'Advice profession can't support a levelling up agenda driven by the FCA'

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'Advice profession can't support a levelling up agenda driven by the FCA'
ByCarmen Reichman

Many advisers agree there is a "huge" advice gap that is still growing, and while some have come up with innovative ways to serve the less asset rich, others believe the burden should not fall on the advice sector.

"There comes a point where you have to have a minimum fee for clients if you want to run a sustainable business," said Joshua Gerstler, a Chartered financial planner and owner of The Orchard Practice.

He said the cost of providing advice was so big that as an industry it was difficult to find ways to close the "huge advice gap".

Yet, he believes there are ways, and Orchard, he said, was "always innovating to improve our processes and find ways to deliver a great service without charging more than we need to."

Gary Boakes, director at Verve Financial, believes there are certain things advice firms can do to alleviate the situation, which is a stubborn remnant of the Retail Distribution Review 10 years ago.

"As an industry, we aren't very good at showcasing what we do and the benefits of working with us, as a consequence people don't see our value, they believe they can't afford to work with us and unless they know someone who has worked with an adviser who they are actively recommending, they don't always know what we do," he said.

To help raise awareness Verve Financial publishes three educational blogs a month covering a range of topics, and provides financial education sessions in its local community, as well as army days and health fairs.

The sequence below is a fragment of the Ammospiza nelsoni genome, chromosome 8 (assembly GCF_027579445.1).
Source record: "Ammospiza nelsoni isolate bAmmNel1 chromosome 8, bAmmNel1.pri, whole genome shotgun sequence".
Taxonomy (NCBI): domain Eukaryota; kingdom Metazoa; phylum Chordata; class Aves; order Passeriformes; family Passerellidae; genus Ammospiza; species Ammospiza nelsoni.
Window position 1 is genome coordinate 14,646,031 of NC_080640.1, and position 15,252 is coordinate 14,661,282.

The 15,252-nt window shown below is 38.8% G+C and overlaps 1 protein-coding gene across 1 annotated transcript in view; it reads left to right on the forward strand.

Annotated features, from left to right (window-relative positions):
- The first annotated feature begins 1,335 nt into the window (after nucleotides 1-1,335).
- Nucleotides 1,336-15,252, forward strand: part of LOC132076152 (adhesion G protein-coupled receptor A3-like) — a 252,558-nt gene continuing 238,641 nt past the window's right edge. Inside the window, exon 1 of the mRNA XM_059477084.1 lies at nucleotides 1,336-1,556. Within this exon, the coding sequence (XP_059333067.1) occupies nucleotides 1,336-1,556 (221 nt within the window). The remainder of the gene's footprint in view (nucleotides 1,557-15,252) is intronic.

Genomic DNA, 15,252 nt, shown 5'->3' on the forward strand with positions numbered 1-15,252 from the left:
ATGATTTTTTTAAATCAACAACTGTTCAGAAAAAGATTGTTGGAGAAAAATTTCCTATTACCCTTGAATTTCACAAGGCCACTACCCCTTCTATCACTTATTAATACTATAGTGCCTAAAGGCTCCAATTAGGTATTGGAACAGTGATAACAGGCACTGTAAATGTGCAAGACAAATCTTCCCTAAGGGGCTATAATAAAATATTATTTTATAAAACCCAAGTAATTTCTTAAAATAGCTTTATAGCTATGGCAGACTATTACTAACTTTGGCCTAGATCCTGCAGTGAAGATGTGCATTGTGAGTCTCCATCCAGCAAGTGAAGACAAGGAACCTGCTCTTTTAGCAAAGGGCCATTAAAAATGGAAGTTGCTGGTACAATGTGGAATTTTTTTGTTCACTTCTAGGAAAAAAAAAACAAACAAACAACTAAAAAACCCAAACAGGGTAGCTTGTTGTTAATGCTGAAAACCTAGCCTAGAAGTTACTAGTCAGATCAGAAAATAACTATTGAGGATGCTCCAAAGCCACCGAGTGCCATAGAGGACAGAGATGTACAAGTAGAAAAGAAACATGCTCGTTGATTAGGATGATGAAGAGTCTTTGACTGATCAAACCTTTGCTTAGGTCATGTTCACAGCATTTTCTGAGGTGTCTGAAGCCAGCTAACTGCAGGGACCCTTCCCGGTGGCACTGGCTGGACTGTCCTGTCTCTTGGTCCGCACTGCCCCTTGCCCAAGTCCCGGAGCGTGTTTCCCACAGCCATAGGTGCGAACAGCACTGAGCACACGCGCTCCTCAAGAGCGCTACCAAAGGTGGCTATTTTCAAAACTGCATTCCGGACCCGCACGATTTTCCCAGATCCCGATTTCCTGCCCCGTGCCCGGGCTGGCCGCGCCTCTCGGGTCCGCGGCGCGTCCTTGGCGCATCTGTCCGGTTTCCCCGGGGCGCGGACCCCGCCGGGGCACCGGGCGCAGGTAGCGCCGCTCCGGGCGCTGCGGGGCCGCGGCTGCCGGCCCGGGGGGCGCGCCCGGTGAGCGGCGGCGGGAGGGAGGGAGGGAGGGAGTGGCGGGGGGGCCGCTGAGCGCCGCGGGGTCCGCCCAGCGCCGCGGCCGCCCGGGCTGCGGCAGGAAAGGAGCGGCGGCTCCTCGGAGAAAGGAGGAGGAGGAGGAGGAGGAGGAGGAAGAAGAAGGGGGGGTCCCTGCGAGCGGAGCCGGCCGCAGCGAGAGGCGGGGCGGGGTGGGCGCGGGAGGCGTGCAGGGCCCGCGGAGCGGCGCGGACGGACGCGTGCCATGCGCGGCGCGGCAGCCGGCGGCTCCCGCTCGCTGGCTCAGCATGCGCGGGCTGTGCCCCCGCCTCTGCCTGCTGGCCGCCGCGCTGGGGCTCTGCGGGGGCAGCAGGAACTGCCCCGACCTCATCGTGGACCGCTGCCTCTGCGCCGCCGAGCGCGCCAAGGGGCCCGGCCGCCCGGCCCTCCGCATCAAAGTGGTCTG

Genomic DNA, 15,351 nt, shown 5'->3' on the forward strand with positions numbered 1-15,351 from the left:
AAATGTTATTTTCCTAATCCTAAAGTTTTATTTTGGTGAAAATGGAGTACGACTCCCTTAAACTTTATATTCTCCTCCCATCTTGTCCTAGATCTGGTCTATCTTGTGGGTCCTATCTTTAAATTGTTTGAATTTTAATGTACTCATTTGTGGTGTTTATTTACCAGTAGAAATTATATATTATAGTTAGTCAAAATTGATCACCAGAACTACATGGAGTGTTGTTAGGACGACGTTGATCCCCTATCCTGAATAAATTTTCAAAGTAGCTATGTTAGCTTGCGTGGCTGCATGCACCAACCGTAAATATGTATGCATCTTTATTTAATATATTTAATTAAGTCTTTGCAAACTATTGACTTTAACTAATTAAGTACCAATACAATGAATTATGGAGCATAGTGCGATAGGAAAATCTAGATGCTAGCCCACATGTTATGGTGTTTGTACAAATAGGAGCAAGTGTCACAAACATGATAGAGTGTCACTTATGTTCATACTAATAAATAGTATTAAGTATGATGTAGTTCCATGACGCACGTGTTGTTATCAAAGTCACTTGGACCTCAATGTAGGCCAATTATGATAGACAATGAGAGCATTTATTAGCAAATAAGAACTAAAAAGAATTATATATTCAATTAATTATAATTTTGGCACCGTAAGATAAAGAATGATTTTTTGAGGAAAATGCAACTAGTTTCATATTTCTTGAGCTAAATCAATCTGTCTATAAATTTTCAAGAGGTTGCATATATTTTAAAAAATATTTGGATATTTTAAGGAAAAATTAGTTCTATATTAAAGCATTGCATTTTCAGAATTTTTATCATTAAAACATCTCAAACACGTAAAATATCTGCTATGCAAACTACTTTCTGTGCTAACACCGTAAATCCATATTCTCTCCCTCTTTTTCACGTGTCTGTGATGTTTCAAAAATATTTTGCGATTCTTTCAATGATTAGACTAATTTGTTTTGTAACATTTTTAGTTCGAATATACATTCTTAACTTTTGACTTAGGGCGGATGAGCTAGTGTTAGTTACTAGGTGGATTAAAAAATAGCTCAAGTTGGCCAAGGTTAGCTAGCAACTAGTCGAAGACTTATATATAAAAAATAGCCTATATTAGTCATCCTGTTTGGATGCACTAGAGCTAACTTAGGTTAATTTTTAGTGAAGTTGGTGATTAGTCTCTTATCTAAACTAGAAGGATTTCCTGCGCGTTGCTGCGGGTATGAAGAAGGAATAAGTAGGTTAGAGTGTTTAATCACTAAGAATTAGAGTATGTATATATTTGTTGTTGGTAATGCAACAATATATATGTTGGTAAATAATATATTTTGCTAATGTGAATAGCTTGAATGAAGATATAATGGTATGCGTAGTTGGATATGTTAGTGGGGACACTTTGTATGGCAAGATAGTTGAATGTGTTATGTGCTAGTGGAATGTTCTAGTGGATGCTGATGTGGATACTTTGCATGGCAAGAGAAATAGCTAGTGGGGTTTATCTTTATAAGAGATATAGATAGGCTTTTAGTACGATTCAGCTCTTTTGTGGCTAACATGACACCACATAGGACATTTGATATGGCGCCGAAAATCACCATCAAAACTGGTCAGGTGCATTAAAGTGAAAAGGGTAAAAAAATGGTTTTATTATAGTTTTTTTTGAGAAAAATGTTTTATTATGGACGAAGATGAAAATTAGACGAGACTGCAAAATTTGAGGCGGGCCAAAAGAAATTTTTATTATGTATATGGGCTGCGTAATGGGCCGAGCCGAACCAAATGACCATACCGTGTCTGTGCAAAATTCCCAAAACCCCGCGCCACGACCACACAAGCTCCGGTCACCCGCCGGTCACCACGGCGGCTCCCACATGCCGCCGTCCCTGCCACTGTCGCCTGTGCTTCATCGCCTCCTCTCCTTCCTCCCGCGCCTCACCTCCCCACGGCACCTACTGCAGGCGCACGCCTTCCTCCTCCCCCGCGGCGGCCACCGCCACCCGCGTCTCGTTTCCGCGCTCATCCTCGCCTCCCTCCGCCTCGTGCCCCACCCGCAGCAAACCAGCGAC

It also has a policy of separating financial planning from financial advice and allowing clients to choose whether to arrange the financial product or not. 

The firm offers a fully online process or a face to face service depending on the preference of each client.

The fact that many advisers still charge a percentage of assets under management means [the advice gap] is unlikely to change.Lisa Tipton, director of financial planning at New World Financial Group

Nigel Sycamore, IFA and director at Clear Workplace Pensions, similarly believes the advice gap is growing and that advisers can help.

"We’re investing heavily in solutions for the less financially aware for 2023 and we believe these are best delivered through the workplace," he said.

But Tim Mottram, financial planner at Grey Parrot Financial Planning, is not convinced that the advice gap is actually still growing.

"The reason I don't believe the advice gap is growing is that due to market returns over the past decade, more people have over £250,000 of invested wealth and so the number of people we can help has grown," he said.